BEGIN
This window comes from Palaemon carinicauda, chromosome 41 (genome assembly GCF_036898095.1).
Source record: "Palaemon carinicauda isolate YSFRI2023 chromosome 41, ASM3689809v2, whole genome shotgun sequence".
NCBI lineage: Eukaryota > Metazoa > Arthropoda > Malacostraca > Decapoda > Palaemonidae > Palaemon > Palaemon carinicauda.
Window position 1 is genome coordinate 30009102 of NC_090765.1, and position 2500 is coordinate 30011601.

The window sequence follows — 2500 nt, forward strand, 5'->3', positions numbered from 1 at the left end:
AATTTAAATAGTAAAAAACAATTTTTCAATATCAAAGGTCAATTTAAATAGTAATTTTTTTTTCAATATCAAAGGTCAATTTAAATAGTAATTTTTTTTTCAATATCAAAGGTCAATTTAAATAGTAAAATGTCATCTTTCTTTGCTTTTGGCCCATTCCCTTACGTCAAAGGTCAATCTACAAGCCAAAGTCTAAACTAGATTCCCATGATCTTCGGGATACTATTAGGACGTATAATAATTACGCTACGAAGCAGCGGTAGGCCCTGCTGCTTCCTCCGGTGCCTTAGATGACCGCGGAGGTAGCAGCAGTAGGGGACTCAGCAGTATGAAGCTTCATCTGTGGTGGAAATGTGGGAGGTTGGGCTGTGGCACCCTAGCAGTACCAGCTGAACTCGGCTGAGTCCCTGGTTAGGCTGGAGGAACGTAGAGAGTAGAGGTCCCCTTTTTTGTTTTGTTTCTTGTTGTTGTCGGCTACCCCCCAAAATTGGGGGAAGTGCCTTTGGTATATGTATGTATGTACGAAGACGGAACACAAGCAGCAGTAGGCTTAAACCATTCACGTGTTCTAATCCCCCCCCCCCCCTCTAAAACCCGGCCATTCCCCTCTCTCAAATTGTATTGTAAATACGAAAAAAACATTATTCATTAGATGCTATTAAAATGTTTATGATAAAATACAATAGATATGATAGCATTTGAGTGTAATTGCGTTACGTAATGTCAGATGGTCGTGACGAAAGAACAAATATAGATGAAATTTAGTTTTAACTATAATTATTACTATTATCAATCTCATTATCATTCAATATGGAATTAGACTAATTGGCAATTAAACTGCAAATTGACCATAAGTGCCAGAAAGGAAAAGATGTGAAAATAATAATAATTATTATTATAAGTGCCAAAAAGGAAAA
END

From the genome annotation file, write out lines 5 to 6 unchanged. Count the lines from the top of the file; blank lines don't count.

The window sequence follows — 2500 nt, forward strand, 5'->3', positions numbered from 1 at the left end:
AATTTAAATAGTAAAAAACAATTTTTCAATATCAAAGGTCAATTTAAATAGTAATTTTTTTTTCAATATCAAAGGTCAATTTAAATAGTAATTTTTTTTTCAATATCAAAGGTCAATTTAAATAGTAAAATGTCATCTTTCTTTGCTTTTGGCCCATTCCCTTACGTCAAAGGTCAATCTACAAGCCAAAGTCTAAACTAGATTCCCATGATCTTCGGGATACTATTAGGACGTATAATAATTACGCTACGAAGCAGCGGTAGGCCCTGCTGCTTCCTCCGGTGCCTTAGATGACCGCGGAGGTAGCAGCAGTAGGGGACTCAGCAGTATGAAGCTTCATCTGTGGTGGAAATGTGGGAGGTTGGGCTGTGGCACCCTAGCAGTACCAGCTGAACTCGGCTGAGTCCCTGGTTAGGCTGGAGGAACGTAGAGAGTAGAGGTCCCCTTTTTTGTTTTGTTTCTTGTTGTTGTCGGCTACCCCCCAAAATTGGGGGAAGTGCCTTTGGTATATGTATGTATGTACGAAGACGGAACACAAGCAGCAGTAGGCTTAAACCATTCACGTGTTCTAATCCCCCCCCCCCCCTCTAAAACCCGGCCATTCCCCTCTCTCAAATTGTATTGTAAATACGAAAAAAACATTATTCATTAGATGCTATTAAAATGTTTATGATAAAATACAATAGATATGATAGCATTTGAGTGTAATTGCGTTACGTAATGTCAGATGGTCGTGACGAAAGAACAAATATAGATGAAATTTAGTTTTAACTATAATTATTACTATTATCAATCTCATTATCATTCAATATGGAATTAGACTAATTGGCAATTAAACTGCAAATTGACCATAAGTGCCAGAAAGGAAAAGATGTGAAAATAATAATAATTATTATTATAAGTGCCAAAAAGGAAAA